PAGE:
President Harry Truman had that sign on his desk that said “The Buck Stops Here.”
President John F. Kennedy told the nation after the failed Bay of Pigs, Cuba, military operation that “Victory has a thousand fathers; defeat is an orphan.”
President Dwight D. Eisenhower, when he commanded Allied forces in Europe during World War II, planned the D-Day landing at Normandy and wrote a letter he would read to the world if the mission failed; he would take full responsibility for its failure … which thankfully he never had to read.
These men were leaders of the first magnitude. The current president of the United States, Donald John Trump, has demonstrated what I have to label as a “fair weather style of leadership.”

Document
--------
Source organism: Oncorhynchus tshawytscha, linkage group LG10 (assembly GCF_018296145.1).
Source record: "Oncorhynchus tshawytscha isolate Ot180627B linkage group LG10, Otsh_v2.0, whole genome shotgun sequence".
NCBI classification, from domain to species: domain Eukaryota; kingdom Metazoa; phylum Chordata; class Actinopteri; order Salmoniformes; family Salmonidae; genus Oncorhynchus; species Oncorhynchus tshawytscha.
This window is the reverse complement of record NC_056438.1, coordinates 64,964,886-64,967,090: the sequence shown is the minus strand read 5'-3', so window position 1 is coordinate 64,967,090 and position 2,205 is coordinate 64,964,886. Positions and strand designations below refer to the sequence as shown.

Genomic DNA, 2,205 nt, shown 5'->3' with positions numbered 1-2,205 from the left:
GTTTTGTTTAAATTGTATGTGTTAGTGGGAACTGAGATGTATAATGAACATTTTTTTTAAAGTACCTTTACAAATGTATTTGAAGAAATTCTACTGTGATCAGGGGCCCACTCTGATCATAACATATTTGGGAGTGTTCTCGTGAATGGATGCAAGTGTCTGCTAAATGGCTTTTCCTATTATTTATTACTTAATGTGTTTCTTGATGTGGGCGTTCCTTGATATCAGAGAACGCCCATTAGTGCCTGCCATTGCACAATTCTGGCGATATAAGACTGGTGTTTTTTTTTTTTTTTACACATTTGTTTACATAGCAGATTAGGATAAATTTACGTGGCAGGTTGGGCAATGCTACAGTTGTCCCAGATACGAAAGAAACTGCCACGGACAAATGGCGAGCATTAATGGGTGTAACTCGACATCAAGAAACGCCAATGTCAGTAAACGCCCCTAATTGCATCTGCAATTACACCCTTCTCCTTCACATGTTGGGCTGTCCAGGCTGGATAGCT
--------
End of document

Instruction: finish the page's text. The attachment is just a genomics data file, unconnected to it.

He takes credit when matters go well; he even takes credit when and where he doesn’t deserve it. When the strategy fails? He says he “takes no responsibility at all.”
We are witnessing how leadership becomes missing in action when the fecal matter hits the fan. Donald Trump keeps boasting about what he’s done to battle the coronavirus pandemic. Yet he denies the virtually proven instances when he fell short.
Trump’s leadership, such as it exists, has fallen far short of the kind of presidential leadership that an unprecedented health crisis of this scale requires. Trump can brag and boast all he wants. It doesn’t wipe out what we all know about the federal response to this crisis.
The nation needs focused, driven and dedicated leadership that presents itself at all levels. We are not getting it from this president, during this crisis.
Donald Trump’s mantra, unlike Harry Truman, is that the “buck stops … over there.”